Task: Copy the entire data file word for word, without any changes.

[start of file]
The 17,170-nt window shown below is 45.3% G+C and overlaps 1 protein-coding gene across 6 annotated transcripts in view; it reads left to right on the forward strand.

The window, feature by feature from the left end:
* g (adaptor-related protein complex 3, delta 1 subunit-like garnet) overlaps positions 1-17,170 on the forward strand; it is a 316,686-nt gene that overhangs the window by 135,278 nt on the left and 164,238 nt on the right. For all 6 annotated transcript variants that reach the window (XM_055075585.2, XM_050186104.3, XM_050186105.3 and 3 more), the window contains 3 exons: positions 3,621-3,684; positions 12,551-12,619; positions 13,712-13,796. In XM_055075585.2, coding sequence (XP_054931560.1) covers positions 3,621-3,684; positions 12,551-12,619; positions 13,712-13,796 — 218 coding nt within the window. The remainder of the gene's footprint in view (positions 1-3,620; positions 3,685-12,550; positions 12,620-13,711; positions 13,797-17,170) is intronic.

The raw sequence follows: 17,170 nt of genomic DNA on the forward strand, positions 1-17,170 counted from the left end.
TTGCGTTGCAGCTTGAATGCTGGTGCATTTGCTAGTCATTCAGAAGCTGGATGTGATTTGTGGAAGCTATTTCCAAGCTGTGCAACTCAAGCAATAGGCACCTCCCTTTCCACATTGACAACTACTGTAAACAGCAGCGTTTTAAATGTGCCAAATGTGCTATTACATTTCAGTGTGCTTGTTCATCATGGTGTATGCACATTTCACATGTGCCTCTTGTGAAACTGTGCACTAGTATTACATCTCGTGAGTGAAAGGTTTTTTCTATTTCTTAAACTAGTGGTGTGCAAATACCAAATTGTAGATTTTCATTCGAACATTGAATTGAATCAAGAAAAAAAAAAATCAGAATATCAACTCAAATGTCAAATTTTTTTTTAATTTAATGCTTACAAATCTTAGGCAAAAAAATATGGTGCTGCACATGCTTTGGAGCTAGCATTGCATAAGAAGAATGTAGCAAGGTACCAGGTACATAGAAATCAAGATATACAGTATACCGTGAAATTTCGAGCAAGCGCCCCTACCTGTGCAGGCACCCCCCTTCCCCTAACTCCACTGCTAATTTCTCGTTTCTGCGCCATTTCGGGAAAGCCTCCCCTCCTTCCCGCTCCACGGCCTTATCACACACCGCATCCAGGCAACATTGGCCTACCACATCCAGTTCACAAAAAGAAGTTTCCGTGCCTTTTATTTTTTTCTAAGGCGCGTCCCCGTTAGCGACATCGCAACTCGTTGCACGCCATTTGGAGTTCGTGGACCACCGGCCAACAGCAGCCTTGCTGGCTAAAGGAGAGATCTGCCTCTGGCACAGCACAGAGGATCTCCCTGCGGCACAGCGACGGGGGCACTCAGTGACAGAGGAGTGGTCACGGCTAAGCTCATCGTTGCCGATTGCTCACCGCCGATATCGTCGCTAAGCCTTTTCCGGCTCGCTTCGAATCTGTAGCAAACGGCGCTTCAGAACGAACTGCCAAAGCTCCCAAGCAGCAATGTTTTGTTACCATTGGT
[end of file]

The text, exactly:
The 17,170-nt window shown below is 45.3% G+C and overlaps 1 protein-coding gene across 6 annotated transcripts in view; it reads left to right on the forward strand.

The window, feature by feature from the left end:
* g (adaptor-related protein complex 3, delta 1 subunit-like garnet) overlaps positions 1-17,170 on the forward strand; it is a 316,686-nt gene that overhangs the window by 135,278 nt on the left and 164,238 nt on the right. For all 6 annotated transcript variants that reach the window (XM_055075585.2, XM_050186104.3, XM_050186105.3 and 3 more), the window contains 3 exons: positions 3,621-3,684; positions 12,551-12,619; positions 13,712-13,796. In XM_055075585.2, coding sequence (XP_054931560.1) covers positions 3,621-3,684; positions 12,551-12,619; positions 13,712-13,796 — 218 coding nt within the window. The remainder of the gene's footprint in view (positions 1-3,620; positions 3,685-12,550; positions 12,620-13,711; positions 13,797-17,170) is intronic.

The raw sequence follows: 17,170 nt of genomic DNA on the forward strand, positions 1-17,170 counted from the left end.
TTGCGTTGCAGCTTGAATGCTGGTGCATTTGCTAGTCATTCAGAAGCTGGATGTGATTTGTGGAAGCTATTTCCAAGCTGTGCAACTCAAGCAATAGGCACCTCCCTTTCCACATTGACAACTACTGTAAACAGCAGCGTTTTAAATGTGCCAAATGTGCTATTACATTTCAGTGTGCTTGTTCATCATGGTGTATGCACATTTCACATGTGCCTCTTGTGAAACTGTGCACTAGTATTACATCTCGTGAGTGAAAGGTTTTTTCTATTTCTTAAACTAGTGGTGTGCAAATACCAAATTGTAGATTTTCATTCGAACATTGAATTGAATCAAGAAAAAAAAAAATCAGAATATCAACTCAAATGTCAAATTTTTTTTTAATTTAATGCTTACAAATCTTAGGCAAAAAAATATGGTGCTGCACATGCTTTGGAGCTAGCATTGCATAAGAAGAATGTAGCAAGGTACCAGGTACATAGAAATCAAGATATACAGTATACCGTGAAATTTCGAGCAAGCGCCCCTACCTGTGCAGGCACCCCCCTTCCCCTAACTCCACTGCTAATTTCTCGTTTCTGCGCCATTTCGGGAAAGCCTCCCCTCCTTCCCGCTCCACGGCCTTATCACACACCGCATCCAGGCAACATTGGCCTACCACATCCAGTTCACAAAAAGAAGTTTCCGTGCCTTTTATTTTTTTCTAAGGCGCGTCCCCGTTAGCGACATCGCAACTCGTTGCACGCCATTTGGAGTTCGTGGACCACCGGCCAACAGCAGCCTTGCTGGCTAAAGGAGAGATCTGCCTCTGGCACAGCACAGAGGATCTCCCTGCGGCACAGCGACGGGGGCACTCAGTGACAGAGGAGTGGTCACGGCTAAGCTCATCGTTGCCGATTGCTCACCGCCGATATCGTCGCTAAGCCTTTTCCGGCTCGCTTCGAATCTGTAGCAAACGGCGCTTCAGAACGAACTGCCAAAGCTCCCAAGCAGCAATGTTTTGTTACCATTGGT